While there is great potential for cave diving in the continental karst throughout Mexico, the vast majority of cave diving in Mexico occurs in the Yucatán Peninsula. While thousands of deep pit cenotes (In the Yucatán Peninsula, any surface opening where groundwater can be reached is called cenote, which is a Spanish form of the Maya word d’zonot) are found throughout the Yucatán Peninsula, including the Yucatán and Campeche states, the renown extensive sub-horizontal flooded cave networks are essentially limited to a 10 km wide strip of the Caribbean coastline in the state of Quintana Roo extending south from Cancun to the Tulum municipality and the Sian Ka'an Biosphere Reserve, although some short segments of underwater cave have been explored on the north-west coast.
The cave systems formed as normal caves underwater, but upper sections have drained becoming air filled during past low sea levels. During this vadose, or air filled state, abundant speleothem, mineral deposits formed from groundwater in underground caverns, deposits formed. The caves and the vadose speleothem were subsequently reflooded and became hydraulically reactivated as rising sea levels also raised the water table. These caves have therefore experienced more than one cycle of formation below the water table; they are polygenetic. Polygenetic coastal cave systems with underwater speleothem are globally common, with notable examples being on the Balearic Islands (Mallorca, Menorca) of Spain, the islands of the Bahamas, Bermuda, Cuba, and many more.
As with all cave speleothems, the underwater speleothems in the Yucatán Peninsula are fragile. If a diver accidentally breaks off a stalactite, an icicle-shaped mineral deposit, from the ceiling or any other speleothem formation, it will not reform as long as the cave is underwater so active cave conservation diving techniques are paramount.
In plan form, the Quintana Roo caves are extremely complex with interconnected passages. When cave diving through the caves, the pathways appear to have many offshoots and junctions, thus requiring careful navigation with permanent tees or the implementation of jumps in the guideline.
The beginning of the 1980s saw the first U.S. cave divers come to explore the cenotes, such as Carwash, Naharon, Maya Blue, resurgence rivers, such as Rio Mante, and sinkholes such as Zacaton.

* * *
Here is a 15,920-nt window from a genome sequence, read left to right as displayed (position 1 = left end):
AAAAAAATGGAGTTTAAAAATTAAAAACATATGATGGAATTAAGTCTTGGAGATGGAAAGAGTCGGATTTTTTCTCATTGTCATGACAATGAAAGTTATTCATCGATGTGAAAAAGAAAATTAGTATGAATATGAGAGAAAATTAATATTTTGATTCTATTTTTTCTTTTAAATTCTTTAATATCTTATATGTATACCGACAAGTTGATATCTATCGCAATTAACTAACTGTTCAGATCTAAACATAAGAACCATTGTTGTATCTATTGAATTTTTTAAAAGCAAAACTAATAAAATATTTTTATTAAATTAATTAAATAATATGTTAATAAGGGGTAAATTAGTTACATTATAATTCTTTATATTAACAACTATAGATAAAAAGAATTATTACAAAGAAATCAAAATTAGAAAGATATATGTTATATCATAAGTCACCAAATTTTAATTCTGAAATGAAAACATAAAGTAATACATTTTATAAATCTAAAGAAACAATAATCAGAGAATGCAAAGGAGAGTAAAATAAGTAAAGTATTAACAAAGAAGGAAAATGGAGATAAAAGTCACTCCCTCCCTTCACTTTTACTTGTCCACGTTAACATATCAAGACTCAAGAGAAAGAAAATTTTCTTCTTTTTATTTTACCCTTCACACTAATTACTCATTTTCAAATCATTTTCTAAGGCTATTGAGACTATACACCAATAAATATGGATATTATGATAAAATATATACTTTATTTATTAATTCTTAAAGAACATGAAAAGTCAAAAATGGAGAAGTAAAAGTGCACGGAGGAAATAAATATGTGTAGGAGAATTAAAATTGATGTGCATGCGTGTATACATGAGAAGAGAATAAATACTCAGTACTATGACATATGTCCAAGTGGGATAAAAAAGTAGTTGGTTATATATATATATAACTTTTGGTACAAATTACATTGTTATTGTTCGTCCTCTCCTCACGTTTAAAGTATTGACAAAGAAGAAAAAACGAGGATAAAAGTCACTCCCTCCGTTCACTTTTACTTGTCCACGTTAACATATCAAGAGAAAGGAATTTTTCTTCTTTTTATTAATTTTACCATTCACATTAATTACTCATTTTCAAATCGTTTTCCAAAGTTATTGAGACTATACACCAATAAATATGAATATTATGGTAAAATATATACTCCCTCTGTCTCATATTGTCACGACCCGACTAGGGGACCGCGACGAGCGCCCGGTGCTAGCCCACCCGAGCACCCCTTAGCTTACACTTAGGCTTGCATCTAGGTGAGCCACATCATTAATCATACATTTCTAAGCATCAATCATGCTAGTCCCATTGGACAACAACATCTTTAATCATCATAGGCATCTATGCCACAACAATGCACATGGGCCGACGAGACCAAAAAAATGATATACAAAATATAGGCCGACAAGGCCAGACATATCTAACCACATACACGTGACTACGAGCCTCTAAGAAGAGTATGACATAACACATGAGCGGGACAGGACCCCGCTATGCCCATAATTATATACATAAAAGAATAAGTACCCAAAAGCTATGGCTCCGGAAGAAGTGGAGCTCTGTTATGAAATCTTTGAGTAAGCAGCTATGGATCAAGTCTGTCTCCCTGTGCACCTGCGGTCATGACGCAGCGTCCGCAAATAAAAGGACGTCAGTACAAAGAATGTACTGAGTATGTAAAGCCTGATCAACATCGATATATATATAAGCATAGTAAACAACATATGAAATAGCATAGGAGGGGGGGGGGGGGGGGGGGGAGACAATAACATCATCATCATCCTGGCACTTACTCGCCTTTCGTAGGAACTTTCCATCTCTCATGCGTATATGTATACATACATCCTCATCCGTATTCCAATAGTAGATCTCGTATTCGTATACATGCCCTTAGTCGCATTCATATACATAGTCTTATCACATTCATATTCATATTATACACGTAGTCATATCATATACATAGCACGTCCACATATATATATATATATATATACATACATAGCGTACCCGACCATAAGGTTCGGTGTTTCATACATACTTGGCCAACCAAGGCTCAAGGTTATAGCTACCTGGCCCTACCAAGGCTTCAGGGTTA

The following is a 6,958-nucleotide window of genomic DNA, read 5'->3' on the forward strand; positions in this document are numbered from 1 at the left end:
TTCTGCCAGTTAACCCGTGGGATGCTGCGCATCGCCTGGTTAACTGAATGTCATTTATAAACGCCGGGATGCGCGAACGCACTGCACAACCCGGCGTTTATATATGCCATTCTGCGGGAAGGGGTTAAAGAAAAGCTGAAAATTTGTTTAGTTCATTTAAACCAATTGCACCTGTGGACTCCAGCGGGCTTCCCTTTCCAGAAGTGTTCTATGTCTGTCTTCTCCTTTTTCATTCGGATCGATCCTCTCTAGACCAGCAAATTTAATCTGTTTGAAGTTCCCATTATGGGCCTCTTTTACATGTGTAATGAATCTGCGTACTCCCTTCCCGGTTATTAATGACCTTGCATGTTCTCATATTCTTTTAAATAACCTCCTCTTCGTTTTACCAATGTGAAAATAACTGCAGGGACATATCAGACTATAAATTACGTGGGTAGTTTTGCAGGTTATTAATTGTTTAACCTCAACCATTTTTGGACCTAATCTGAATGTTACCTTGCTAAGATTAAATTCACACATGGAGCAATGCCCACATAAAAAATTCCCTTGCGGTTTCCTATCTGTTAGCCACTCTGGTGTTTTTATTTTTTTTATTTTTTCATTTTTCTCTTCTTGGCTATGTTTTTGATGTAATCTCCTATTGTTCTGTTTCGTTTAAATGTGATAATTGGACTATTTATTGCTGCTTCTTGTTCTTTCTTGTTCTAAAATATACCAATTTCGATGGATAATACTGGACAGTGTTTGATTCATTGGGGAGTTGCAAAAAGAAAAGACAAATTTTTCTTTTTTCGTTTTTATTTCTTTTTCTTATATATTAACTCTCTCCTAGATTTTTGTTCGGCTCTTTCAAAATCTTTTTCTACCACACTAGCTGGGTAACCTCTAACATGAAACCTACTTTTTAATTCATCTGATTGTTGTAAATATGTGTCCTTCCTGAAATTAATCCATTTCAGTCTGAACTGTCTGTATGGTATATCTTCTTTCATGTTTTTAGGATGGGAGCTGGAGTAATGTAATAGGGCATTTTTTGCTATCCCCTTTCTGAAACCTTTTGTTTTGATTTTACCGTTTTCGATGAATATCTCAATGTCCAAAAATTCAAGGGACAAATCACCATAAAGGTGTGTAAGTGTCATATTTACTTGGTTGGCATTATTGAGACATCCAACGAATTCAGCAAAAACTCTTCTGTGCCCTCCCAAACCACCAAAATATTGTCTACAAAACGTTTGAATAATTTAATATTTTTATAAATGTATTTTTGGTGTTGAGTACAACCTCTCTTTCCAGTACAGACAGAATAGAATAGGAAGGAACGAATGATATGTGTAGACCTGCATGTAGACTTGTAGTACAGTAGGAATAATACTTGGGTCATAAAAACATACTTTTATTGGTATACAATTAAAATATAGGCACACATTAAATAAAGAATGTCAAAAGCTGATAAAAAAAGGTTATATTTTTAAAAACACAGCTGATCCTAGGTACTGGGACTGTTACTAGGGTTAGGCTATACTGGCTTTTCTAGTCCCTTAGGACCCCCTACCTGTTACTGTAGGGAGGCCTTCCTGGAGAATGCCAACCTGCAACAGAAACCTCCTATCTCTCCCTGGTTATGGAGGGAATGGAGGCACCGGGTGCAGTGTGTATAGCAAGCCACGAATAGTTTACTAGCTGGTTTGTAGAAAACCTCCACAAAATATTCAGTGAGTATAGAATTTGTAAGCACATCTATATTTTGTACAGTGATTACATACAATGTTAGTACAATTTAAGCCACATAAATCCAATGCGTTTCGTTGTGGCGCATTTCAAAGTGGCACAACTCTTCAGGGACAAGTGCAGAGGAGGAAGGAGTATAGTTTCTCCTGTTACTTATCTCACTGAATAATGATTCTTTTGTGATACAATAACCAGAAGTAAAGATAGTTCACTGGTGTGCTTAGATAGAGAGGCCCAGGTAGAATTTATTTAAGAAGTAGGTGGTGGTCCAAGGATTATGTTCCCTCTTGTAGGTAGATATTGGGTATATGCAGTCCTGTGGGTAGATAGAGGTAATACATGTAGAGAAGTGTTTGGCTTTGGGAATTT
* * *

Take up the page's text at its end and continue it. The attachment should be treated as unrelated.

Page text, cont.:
The last 30 years have also seen the discoveries of the Dos Ojos, Nohoch Nah Chich cave systems, underwater caves, such as Aereolito (the 5th biggest underwater cave in the world), Chacdzinikche, Dzibilchaltun, Karkirixche, and Ox Bel Ha (the longest underwater cave system at the time, and as of January 2013, it includes a 242km underwater passage (see QRSS for current stats)), and deep sinkholes, or pit cenotes, such as Sabak Ha, and Utzil.
To this day, however, the deep caves of the central Yucatán remain largely unexplored due to the sheer number of cenotes found in the State of Yucatán, as well as the depth involved that can be only tackled using technical diving techniques or rebreathers. In the end of the last millennium closed circuit rebreather (CCR) cave diving techniques were employed in order to explore these deep water filled caves.
The past 20 years have been marked with the implementation of new technology to explore previously unreachable underwater venues. By the late 1990s, technical diving and rebreather equipment and techniques had become common place. The use of hand held GPS technology and aerial and satellite images for reconnaissance during exploration has become common. New technology such as rebreathers and diver propulsion vehicles (DPVs) have become available and are utilized for longer penetration dives.
Active exploration continues in the new millennium. Most cave diving exploration is now conducted on the basis of "mini projects" lasting 1–7 days throughout the year. From 2006, a number of large, previously explored and mapped cave systems have been connected utilizing sidemount cave diving techniques and no-mount cave diving techniques in order to pass through these tight cave passages, thus creating the largest connected underwater cave system on the planet, Sac Actun, which presently has a length extent of 220 km (See QRSS for current statistics).
Many cave maps have been published by the Quintana Roo Speleological Survey (QRSS).